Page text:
City of LIvermore

This story was edited Oct. 18 from its original version published Oct. 15 to include new information from Vice Mayor Bob Woerner. New updates will be provided as they become available.


According to notices from city staff, the Livermore City Council will conduct a public hearing Oct. 26, at 7 p.m., to consider development agreements for downtown projects.

During the meeting to be held via Zoom and on YouTube, the council will consider authorizing the execution of development agreements to facilitate future development of properties in the Downtown Plan, which was approved by the city council January 2018.

From Vice Mayor Bob Woerner, The Independent has learned that the development agreement for Eden Housing is unlikely to be included in the agenda. However, development agreements will be considered for all of the other downtown projects: Red Bear Property Management Inc. to construct the Downtown Commercial Project for retail; Quest Science Center to build the Downtown Livermore Science and Society Center Project; and Shakespeare Associates, Inc. to create Downtown Blackbox Theater Project.

When a city in California enters into a development agreement with a builder, the developer is generally entitled to proceed with a project under the local rules, regulations, and ordinances in effect at the time of approval. Such agreements are contracts, enforceable by either side. They give developers certainty that they will be able to proceed with a project in return for a commitment to provide some type of benefit to the public.

During the hearing, the council will also consider Downtown Specific Plan Amendments to allow a four-story hotel downtown, along with a request for a Vesting Tentative Tract Map to subdivide three city-owned parcels within the Downtown Specific Plan Area, creating nine separate parcels consistent with the Downtown Plan.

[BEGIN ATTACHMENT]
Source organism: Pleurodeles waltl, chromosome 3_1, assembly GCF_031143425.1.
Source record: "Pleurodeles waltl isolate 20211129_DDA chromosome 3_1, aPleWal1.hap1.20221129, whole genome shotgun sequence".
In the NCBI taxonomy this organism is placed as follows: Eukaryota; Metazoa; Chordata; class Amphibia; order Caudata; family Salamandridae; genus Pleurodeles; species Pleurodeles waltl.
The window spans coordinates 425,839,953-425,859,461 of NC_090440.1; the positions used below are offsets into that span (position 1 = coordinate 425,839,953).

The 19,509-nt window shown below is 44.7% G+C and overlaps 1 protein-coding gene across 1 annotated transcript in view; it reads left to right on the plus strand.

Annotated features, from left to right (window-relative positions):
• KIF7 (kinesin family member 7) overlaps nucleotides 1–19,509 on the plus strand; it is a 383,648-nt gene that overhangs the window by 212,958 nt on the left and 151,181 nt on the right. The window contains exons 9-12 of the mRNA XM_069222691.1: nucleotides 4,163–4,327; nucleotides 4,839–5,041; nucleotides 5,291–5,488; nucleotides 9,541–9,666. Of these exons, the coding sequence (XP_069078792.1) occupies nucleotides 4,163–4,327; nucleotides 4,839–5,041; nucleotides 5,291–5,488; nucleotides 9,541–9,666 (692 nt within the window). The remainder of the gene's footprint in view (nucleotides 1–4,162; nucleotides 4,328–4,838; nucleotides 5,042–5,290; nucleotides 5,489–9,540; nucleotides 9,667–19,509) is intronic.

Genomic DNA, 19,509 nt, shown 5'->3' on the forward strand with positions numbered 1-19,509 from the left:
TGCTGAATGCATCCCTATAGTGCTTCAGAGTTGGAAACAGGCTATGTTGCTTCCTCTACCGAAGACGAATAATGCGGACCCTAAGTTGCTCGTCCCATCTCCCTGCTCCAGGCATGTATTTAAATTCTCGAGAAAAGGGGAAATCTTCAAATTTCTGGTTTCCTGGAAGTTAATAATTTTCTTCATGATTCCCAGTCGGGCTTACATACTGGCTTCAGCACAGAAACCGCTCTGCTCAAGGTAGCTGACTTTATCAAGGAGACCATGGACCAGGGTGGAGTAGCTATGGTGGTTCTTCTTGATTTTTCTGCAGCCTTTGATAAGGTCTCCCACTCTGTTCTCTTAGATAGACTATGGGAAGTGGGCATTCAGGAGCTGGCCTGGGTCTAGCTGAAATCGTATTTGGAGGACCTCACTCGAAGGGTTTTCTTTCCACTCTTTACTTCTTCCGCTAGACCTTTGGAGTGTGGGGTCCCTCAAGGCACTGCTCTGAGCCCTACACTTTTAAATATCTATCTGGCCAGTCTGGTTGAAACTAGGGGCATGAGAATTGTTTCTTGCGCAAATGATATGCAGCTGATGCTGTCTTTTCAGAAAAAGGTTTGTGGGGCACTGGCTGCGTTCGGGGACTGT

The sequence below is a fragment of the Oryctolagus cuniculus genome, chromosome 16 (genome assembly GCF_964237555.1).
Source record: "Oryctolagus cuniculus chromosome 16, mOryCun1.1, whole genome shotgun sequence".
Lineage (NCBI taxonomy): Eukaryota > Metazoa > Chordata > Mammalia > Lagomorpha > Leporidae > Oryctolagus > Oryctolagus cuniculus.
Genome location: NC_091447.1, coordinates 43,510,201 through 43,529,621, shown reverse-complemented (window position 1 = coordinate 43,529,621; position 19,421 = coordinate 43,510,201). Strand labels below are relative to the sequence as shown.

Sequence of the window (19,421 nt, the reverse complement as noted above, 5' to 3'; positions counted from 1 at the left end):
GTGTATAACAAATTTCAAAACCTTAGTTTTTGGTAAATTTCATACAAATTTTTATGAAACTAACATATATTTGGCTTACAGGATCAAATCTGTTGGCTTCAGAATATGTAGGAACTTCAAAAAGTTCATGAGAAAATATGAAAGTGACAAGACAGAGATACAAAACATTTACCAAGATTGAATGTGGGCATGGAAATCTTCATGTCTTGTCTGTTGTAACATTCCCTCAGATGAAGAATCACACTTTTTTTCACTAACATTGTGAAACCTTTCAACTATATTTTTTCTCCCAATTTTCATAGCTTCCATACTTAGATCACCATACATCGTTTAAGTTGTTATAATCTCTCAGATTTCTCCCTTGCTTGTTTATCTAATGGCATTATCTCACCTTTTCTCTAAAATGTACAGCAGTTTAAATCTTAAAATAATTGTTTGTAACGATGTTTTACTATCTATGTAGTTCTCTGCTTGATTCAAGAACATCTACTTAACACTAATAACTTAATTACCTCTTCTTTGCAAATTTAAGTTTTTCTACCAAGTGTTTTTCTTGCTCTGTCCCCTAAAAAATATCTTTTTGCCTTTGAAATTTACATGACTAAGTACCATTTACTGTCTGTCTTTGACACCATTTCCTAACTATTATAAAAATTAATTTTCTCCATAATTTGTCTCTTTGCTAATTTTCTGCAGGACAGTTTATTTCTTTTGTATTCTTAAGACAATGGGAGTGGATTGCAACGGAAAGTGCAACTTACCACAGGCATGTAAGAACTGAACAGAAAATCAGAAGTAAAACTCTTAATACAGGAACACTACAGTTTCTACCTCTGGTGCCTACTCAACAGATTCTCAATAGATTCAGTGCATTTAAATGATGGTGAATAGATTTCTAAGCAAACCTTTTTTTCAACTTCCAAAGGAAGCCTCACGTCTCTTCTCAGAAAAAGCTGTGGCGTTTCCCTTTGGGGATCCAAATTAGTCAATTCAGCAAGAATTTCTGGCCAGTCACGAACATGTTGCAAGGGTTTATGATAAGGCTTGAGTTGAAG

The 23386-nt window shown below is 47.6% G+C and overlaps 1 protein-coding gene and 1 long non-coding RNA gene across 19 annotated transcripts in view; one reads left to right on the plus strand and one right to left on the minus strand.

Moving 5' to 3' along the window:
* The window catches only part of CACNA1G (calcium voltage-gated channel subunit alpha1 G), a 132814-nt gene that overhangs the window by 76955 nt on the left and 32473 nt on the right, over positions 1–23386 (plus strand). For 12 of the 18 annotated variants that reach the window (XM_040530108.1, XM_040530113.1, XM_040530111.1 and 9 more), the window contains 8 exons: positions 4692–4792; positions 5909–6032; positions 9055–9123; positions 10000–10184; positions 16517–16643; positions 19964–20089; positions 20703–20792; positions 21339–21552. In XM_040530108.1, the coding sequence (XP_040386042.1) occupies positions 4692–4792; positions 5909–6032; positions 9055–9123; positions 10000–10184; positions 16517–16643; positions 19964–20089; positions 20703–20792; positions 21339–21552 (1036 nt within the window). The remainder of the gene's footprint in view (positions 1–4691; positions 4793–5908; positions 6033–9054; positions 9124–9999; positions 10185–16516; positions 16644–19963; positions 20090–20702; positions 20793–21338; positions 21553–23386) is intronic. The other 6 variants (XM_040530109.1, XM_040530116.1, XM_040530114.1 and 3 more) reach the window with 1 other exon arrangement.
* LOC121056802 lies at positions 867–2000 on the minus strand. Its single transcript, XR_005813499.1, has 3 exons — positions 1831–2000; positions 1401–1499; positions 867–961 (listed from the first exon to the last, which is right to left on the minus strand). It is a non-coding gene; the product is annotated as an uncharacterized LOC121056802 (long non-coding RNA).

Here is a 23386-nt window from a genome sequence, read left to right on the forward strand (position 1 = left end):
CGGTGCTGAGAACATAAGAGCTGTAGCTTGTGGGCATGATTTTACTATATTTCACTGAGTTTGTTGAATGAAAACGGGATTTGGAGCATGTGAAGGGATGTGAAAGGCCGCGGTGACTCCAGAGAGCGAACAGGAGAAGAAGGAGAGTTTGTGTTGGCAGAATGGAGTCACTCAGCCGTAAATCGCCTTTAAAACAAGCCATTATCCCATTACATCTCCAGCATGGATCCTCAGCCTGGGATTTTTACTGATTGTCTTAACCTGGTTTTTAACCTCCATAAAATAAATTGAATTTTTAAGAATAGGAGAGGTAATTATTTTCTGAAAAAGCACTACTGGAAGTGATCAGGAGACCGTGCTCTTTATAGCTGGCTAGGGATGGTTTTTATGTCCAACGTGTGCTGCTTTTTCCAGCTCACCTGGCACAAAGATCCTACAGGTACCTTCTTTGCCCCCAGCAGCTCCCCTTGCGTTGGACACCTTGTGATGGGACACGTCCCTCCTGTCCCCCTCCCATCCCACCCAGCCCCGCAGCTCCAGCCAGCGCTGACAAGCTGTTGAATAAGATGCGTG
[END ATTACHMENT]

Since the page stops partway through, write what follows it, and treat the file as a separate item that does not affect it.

On Sunday, Oct. 18, Vice Mayor Bob Woerner stated, "The agenda doesn’t come out until Tuesday, but I don’t think a (development agreement) for Eden Housing will be on the agenda.”

He continued, “There’s a distinction between a notice of a public hearing that the staff puts out and the actual meeting agenda; that notice allows something to be put on the agenda, but it doesn’t put it on the agenda ... The only thing I would point out is that (the development agreement hearing) was on the meeting notice calendar, and as of now, there’s no indication that it’s on the council agenda. But we won’t know until (the agenda is) published."

The project site is located within the northern portion of the block bound by Railroad Avenue, South Livermore Avenue, First Street and South L Street.

Eden Housing’s Downtown Workforce Housing Project has presented some conflict in the community. Many have called for the 130 three- and four-story Eden Housing units to be moved off the downtown site to a location across Railroad Avenue to the north, in order to create more than 300 units and free up space for a landscaped park.

Livermore resident Lee Younker has followed the downtown plans over the years and worked with individuals on both sides of the issue. He noted in a recent interview that, while driving down L Street between First Street and Railroad Avenue, he was surprised by the four-story buildings going up on the west side.

“For the first time, I realized that if the Eden Housing project were to go forward with its four-story residential units directly across the street on the east side, it would create a ‘canyon’ on L Street,” he said. “It would change the fundamental character of downtown Livermore. Citizens have gotten used to the light, sunshine and openness of our city's center.”

According to Evan Branning, Unify Livermore CFO, affordable housing is a major issue in Livermore and the region.

“I want what is best for our community, and I will continue to keep an open mind on the pros and cons of any project,” he stated. “With respect to the downtown site, it has long been envisioned for affordable housing. The land was purchased with affordable housing funds with an accompanying obligation to build housing on the site. Building the proposed workforce housing on that site fulfils that obligation and is the right thing to do.”

A staff report will be available for review in the city council agenda packet on the evening of Tuesday, Oct. 20, which can be found on the City of Livermore website, https://www.cityoflivermore.net. A copy of the agenda can be requested via phone at 925-960-4200.

The public hearing is set for Oct. 26, at 7 p.m. To view the city council meeting via YouTube, visit https://www.youtube.com/c/CityofLivermoreCalifornia. Zoom meeting details will be included in the agenda to be released Oct. 20.

To submit a public comment ahead of time, email cityclerk@cityoflivermore.net.